The Longboat Key Town Commission is debating whether to charge higher membership rates for those Longboat Key Public Tennis Center members who live off the Key.
In September, commissioners were given statistics that revealed 310 members reside on Longboat Key; 16 are Longboat Key renters; 40 members live in Sarasota; 15 live in Bradenton or Cortez; and 11 live on Anna Maria Island (see pie chart).
The numbers have commissioners and town staff mulling membership price increases for those who don’t live here.
“When we approved the budget this summer, we had discussions about the facility, memberships and residents versus non-residents,” Vice Mayor David Brenner said at the commission’s Nov. 12 regular workshop. “While roughly 80% of our membership resides on the Key, the rest come off the Key.”
Although rates have not changed yet, staff has proposed a 5.5% increase in membership rates, starting in January, for both single and family memberships.
Currently, it costs $750 for an annual family membership and $550 for an annual single membership. Those rates, as well as winter rates, will rise slightly when the increase takes effect in January.
But commissioners wondered whether rates should be raised more for non-residents.
“There’s a strong feeling we shouldn’t be subsidizing non-residents who use our facility,” Brenner said.
Tennis Center Manager Kay Thayer, though, told the commissioners and the Longboat Observer she is “strongly against” raising the rates further for non-residents. Thayer also said she hasn’t heard members who are Key residents complaining that non-Key residents pay the same fees.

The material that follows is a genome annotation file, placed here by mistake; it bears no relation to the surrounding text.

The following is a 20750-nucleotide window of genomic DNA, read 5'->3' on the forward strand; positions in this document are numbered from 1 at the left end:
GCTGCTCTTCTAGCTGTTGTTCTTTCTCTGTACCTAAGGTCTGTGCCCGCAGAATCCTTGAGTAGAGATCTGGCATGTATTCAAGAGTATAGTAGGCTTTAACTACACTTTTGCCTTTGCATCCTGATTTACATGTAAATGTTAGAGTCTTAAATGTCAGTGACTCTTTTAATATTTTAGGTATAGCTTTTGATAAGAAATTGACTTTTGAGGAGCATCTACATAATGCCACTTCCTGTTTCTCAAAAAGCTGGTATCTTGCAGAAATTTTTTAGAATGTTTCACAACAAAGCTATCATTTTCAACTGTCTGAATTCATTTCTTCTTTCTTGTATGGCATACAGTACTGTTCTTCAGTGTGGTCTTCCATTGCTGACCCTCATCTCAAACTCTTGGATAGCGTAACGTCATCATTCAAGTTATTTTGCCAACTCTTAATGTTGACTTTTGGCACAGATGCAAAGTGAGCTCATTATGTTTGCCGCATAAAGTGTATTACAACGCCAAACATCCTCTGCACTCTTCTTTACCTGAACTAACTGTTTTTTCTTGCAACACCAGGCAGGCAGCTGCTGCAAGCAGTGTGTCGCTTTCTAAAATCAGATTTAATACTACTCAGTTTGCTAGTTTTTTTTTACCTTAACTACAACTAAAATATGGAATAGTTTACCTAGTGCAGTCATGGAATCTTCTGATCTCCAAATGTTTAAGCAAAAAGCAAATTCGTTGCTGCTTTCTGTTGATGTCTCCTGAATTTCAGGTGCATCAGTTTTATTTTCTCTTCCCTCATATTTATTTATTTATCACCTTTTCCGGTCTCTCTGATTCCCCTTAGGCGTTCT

“I’m concerned about the differentiation and charging non-Key residents more,” Thayer said. “I don’t think it will go over well.”
Commissioner Terry Gans suggested Longboaters should have an advantage, however slight that may be, over non-Key residents.
Commissioner Jack Duncan, though, pondered if the changes will help the tennis center.
“The risk of losing a longtime member for a slight increase is not worth it,” Duncan said.
In the end, Gans agreed with Duncan.
“This center was built for the Key, but if others enjoy it, so be it,” Gans said. “If self-sustainability of the center works out, that’s fine. If it doesn’t, we will know in another year whether we need to make changes.”
Commissioners decided to move forward with the 5.5% across-the-board price increase, but to hold off on charging more for non-members.
Town Manager Dave Bullock said the price increases are part of his goal to make the tennis center a fully funded operation.
“We are breaking even right now,” Bullock said.
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